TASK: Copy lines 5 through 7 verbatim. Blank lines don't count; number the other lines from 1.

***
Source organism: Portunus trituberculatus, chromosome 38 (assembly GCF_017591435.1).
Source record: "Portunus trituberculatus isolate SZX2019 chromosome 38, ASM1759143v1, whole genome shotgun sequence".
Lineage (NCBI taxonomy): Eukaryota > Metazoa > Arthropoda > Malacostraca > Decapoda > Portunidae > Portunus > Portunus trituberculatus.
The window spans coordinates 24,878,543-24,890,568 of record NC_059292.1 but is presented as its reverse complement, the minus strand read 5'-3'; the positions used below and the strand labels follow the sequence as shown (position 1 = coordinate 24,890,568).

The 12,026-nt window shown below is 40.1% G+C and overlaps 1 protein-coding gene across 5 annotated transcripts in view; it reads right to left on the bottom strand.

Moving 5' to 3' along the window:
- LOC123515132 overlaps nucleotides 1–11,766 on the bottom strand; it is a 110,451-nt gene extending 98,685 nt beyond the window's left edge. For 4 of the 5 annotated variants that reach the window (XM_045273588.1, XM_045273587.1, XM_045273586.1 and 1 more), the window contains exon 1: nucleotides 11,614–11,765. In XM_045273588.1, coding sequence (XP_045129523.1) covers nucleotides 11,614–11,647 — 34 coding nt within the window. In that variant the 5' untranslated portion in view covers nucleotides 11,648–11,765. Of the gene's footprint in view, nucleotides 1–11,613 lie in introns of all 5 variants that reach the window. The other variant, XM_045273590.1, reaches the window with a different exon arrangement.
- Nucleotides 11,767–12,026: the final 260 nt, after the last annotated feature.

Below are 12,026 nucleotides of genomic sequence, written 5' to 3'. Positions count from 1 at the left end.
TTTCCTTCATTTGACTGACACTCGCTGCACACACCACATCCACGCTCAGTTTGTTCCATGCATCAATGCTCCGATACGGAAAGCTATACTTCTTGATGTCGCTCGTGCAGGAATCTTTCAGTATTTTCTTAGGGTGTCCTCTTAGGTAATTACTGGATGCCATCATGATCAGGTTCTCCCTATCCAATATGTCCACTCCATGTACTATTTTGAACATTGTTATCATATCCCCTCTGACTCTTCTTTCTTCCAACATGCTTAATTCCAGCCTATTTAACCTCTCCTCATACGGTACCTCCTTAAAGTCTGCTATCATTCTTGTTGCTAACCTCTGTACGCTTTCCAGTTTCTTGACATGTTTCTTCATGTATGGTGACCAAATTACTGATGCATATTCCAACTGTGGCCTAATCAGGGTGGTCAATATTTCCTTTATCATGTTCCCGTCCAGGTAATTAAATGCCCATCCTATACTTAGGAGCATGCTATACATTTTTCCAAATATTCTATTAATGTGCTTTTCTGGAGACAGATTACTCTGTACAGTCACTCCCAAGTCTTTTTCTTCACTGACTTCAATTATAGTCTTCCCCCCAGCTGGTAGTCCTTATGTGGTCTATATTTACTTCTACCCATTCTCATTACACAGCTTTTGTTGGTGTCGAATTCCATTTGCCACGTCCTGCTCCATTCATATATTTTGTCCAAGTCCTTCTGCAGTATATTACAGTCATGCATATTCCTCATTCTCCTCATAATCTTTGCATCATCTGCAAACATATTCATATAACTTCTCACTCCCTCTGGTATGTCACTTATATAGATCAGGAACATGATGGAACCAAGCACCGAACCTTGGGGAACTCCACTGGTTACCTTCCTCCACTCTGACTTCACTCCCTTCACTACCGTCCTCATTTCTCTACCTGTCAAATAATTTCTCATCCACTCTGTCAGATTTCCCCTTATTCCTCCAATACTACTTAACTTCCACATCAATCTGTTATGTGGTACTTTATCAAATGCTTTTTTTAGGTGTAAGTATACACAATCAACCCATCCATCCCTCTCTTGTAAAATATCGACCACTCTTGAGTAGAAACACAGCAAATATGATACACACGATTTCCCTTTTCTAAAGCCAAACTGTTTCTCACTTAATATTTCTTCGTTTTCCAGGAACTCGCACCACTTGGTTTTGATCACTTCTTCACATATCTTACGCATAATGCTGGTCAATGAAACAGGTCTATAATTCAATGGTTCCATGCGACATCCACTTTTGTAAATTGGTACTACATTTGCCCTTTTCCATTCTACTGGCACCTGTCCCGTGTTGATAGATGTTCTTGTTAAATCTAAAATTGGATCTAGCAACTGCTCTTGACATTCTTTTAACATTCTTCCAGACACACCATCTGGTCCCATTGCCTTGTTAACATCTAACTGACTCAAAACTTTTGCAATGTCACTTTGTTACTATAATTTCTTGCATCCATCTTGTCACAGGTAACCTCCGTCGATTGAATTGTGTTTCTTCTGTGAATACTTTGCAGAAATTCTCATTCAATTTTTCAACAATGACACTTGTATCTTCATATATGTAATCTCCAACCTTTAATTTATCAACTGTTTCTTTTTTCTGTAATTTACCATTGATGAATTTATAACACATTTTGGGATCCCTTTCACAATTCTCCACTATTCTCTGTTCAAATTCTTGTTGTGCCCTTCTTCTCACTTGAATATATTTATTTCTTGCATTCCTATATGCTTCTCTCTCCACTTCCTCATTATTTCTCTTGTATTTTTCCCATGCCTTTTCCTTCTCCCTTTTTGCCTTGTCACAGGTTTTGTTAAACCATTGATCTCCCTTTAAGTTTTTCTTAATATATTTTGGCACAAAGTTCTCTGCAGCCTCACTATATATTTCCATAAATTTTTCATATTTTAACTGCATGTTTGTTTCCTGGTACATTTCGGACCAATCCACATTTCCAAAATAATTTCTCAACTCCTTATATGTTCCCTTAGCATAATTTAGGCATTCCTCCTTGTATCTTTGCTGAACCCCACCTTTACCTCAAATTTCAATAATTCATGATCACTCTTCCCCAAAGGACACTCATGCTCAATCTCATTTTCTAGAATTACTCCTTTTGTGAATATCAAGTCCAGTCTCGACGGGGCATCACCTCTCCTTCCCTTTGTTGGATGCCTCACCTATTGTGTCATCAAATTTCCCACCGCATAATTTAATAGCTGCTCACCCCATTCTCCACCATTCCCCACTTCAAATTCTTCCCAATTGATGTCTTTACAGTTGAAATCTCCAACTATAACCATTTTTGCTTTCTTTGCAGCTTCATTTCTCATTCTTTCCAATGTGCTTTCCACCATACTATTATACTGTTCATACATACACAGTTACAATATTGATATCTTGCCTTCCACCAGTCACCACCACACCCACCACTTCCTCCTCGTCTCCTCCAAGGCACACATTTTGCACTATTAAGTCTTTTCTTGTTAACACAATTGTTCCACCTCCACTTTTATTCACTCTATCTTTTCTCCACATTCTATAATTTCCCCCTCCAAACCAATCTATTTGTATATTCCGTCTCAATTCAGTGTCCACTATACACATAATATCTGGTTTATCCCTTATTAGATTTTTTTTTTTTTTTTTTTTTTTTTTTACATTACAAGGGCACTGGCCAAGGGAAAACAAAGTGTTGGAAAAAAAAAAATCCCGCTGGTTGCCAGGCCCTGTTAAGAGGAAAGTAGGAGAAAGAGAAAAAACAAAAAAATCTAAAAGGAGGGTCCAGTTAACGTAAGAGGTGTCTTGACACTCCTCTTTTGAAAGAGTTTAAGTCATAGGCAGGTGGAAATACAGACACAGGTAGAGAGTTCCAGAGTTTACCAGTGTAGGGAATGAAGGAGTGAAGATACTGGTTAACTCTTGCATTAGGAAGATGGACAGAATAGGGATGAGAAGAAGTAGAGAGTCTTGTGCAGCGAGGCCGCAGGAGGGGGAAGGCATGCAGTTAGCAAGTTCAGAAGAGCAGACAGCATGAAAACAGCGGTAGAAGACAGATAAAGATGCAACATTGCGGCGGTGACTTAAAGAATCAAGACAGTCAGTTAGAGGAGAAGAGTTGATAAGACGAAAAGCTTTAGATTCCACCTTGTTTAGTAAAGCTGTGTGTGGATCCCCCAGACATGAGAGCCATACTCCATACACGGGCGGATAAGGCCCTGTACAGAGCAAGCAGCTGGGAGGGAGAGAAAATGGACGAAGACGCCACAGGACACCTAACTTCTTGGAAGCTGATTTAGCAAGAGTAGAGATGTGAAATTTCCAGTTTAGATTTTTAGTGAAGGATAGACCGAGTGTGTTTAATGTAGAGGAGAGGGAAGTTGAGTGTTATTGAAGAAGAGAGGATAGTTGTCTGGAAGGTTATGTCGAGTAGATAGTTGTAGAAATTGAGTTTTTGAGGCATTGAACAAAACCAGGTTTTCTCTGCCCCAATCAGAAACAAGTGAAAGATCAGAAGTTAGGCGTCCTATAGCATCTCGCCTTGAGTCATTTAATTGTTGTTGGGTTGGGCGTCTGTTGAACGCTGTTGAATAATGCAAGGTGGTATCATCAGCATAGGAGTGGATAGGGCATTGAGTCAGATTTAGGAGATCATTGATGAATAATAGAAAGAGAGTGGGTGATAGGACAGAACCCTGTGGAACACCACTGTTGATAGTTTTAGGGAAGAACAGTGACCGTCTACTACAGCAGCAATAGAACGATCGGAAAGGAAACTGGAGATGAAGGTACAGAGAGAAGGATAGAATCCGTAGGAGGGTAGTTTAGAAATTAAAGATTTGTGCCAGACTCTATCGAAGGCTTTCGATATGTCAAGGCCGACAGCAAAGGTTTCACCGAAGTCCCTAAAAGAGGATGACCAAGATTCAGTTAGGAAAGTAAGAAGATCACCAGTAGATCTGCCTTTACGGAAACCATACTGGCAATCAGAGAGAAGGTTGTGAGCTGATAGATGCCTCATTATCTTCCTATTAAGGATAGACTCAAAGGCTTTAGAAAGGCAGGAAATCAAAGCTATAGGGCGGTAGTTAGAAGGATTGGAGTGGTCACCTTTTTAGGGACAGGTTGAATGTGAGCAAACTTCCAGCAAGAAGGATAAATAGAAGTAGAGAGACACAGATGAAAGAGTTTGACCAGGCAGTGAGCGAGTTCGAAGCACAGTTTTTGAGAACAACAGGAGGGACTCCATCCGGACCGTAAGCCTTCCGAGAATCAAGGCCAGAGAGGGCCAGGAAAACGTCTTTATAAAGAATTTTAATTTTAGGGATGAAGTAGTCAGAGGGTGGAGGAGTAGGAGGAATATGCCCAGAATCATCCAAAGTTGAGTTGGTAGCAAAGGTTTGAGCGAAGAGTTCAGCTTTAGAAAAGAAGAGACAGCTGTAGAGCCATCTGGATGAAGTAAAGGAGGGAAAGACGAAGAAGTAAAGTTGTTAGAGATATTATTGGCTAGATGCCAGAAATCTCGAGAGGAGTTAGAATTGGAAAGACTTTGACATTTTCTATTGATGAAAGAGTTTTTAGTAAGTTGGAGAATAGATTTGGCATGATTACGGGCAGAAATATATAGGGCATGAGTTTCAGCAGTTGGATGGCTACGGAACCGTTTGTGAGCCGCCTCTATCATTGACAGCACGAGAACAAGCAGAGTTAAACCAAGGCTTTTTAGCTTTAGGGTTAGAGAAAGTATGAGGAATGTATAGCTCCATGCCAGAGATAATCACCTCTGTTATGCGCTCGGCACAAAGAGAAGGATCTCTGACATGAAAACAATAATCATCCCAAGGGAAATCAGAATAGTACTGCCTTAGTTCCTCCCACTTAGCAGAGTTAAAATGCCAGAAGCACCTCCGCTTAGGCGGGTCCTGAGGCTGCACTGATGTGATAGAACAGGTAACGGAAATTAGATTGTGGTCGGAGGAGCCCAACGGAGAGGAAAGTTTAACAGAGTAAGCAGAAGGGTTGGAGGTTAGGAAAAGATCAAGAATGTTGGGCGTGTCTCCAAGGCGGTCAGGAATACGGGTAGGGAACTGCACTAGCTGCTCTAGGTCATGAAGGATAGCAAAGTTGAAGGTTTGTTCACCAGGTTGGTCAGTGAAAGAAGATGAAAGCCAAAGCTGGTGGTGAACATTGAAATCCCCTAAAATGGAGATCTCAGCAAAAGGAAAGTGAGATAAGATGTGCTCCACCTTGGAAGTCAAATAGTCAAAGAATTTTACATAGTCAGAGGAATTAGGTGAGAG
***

The 12,026-nt window shown below is 40.1% G+C and overlaps 1 protein-coding gene across 5 annotated transcripts in view; it reads right to left on the bottom strand.

Moving 5' to 3' along the window:
- LOC123515132 overlaps nucleotides 1–11,766 on the bottom strand; it is a 110,451-nt gene extending 98,685 nt beyond the window's left edge. For 4 of the 5 annotated variants that reach the window (XM_045273588.1, XM_045273587.1, XM_045273586.1 and 1 more), the window contains exon 1: nucleotides 11,614–11,765. In XM_045273588.1, coding sequence (XP_045129523.1) covers nucleotides 11,614–11,647 — 34 coding nt within the window. In that variant the 5' untranslated portion in view covers nucleotides 11,648–11,765. Of the gene's footprint in view, nucleotides 1–11,613 lie in introns of all 5 variants that reach the window. The other variant, XM_045273590.1, reaches the window with a different exon arrangement.